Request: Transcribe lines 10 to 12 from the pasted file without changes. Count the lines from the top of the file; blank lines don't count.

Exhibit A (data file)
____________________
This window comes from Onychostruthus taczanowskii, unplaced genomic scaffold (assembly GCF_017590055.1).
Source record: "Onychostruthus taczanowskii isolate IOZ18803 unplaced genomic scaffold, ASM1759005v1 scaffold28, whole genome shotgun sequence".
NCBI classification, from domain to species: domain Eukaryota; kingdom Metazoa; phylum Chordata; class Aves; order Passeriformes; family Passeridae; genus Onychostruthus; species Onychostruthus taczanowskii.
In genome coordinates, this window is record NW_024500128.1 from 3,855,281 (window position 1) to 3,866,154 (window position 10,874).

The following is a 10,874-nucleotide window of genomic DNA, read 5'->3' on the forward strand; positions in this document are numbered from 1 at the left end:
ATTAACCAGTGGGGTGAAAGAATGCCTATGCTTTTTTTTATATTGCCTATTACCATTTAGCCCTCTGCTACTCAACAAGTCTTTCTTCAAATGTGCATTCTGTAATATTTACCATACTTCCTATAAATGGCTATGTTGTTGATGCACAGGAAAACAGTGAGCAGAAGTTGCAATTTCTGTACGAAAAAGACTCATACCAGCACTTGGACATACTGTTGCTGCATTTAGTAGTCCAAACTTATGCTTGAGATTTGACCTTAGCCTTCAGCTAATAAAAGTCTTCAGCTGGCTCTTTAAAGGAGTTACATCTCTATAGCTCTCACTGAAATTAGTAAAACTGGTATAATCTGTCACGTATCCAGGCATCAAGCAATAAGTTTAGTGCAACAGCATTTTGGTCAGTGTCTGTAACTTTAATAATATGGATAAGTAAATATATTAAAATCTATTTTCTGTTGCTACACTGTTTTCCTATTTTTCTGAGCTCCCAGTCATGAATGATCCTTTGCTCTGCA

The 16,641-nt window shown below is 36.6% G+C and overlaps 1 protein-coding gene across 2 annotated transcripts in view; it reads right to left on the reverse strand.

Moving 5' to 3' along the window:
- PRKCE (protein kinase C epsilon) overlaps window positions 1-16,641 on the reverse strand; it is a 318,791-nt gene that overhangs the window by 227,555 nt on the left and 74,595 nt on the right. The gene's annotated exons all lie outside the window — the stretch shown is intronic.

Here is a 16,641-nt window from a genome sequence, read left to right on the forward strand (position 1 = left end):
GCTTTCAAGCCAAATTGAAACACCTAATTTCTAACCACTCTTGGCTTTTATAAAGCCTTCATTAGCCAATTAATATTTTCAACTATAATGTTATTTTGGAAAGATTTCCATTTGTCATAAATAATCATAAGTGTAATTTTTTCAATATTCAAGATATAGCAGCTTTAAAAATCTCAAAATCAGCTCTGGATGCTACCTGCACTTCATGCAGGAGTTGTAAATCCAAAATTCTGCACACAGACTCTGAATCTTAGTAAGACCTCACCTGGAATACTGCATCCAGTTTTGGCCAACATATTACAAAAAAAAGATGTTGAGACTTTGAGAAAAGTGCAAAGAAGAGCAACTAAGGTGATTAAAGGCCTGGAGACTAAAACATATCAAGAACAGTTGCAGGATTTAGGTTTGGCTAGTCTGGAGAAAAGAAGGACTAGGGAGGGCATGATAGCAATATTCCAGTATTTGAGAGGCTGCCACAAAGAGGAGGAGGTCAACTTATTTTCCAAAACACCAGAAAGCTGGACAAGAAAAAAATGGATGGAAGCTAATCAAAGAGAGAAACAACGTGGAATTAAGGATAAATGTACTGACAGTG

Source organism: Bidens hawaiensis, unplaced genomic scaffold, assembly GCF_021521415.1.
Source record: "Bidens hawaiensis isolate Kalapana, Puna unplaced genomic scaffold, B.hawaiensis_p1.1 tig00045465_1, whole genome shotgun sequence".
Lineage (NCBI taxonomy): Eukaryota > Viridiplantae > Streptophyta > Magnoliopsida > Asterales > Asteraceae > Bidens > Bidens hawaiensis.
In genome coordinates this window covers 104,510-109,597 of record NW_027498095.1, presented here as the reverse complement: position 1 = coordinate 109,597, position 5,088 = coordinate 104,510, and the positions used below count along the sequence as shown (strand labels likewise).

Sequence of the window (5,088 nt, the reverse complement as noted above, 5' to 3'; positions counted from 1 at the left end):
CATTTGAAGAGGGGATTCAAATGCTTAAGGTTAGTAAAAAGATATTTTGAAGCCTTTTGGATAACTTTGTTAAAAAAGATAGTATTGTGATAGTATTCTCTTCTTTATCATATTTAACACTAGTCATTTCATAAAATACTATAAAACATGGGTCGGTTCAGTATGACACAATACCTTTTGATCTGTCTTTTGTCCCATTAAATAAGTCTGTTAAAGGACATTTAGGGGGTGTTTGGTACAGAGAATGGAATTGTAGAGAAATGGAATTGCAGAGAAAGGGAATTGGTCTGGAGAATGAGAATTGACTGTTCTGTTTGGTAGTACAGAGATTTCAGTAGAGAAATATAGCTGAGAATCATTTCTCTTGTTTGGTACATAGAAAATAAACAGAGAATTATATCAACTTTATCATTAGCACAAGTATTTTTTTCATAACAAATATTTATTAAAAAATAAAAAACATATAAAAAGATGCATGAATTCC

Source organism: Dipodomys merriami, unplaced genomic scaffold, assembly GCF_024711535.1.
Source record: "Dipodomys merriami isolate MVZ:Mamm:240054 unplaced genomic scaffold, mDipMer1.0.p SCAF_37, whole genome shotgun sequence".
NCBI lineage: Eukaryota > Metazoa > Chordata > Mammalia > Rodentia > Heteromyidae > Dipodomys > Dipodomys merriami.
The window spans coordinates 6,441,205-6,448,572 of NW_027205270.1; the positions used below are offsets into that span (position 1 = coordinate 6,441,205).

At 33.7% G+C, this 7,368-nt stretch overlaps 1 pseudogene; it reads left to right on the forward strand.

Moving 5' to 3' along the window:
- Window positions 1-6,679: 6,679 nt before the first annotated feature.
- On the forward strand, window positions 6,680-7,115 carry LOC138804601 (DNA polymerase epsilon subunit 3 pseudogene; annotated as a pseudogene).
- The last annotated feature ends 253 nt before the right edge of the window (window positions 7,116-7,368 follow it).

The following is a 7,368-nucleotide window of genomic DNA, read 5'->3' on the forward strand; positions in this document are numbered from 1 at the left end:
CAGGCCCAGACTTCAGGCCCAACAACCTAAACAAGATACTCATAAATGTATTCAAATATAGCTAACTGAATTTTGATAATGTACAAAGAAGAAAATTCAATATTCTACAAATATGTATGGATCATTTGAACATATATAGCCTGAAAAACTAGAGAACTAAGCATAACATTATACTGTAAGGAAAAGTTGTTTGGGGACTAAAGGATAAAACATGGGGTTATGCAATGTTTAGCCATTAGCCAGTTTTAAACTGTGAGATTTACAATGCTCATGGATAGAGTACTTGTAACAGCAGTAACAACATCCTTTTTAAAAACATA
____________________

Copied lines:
Here is a 16,641-nt window from a genome sequence, read left to right on the forward strand (position 1 = left end):
GCTTTCAAGCCAAATTGAAACACCTAATTTCTAACCACTCTTGGCTTTTATAAAGCCTTCATTAGCCAATTAATATTTTCAACTATAATGTTATTTTGGAAAGATTTCCATTTGTCATAAATAATCATAAGTGTAATTTTTTCAATATTCAAGATATAGCAGCTTTAAAAATCTCAAAATCAGCTCTGGATGCTACCTGCACTTCATGCAGGAGTTGTAAATCCAAAATTCTGCACACAGACTCTGAATCTTAGTAAGACCTCACCTGGAATACTGCATCCAGTTTTGGCCAACATATTACAAAAAAAAGATGTTGAGACTTTGAGAAAAGTGCAAAGAAGAGCAACTAAGGTGATTAAAGGCCTGGAGACTAAAACATATCAAGAACAGTTGCAGGATTTAGGTTTGGCTAGTCTGGAGAAAAGAAGGACTAGGGAGGGCATGATAGCAATATTCCAGTATTTGAGAGGCTGCCACAAAGAGGAGGAGGTCAACTTATTTTCCAAAACACCAGAAAGCTGGACAAGAAAAAAATGGATGGAAGCTAATCAAAGAGAGAAACAACGTGGAATTAAGGATAAATGTACTGACAGTG

Source organism: Bidens hawaiensis, unplaced genomic scaffold, assembly GCF_021521415.1.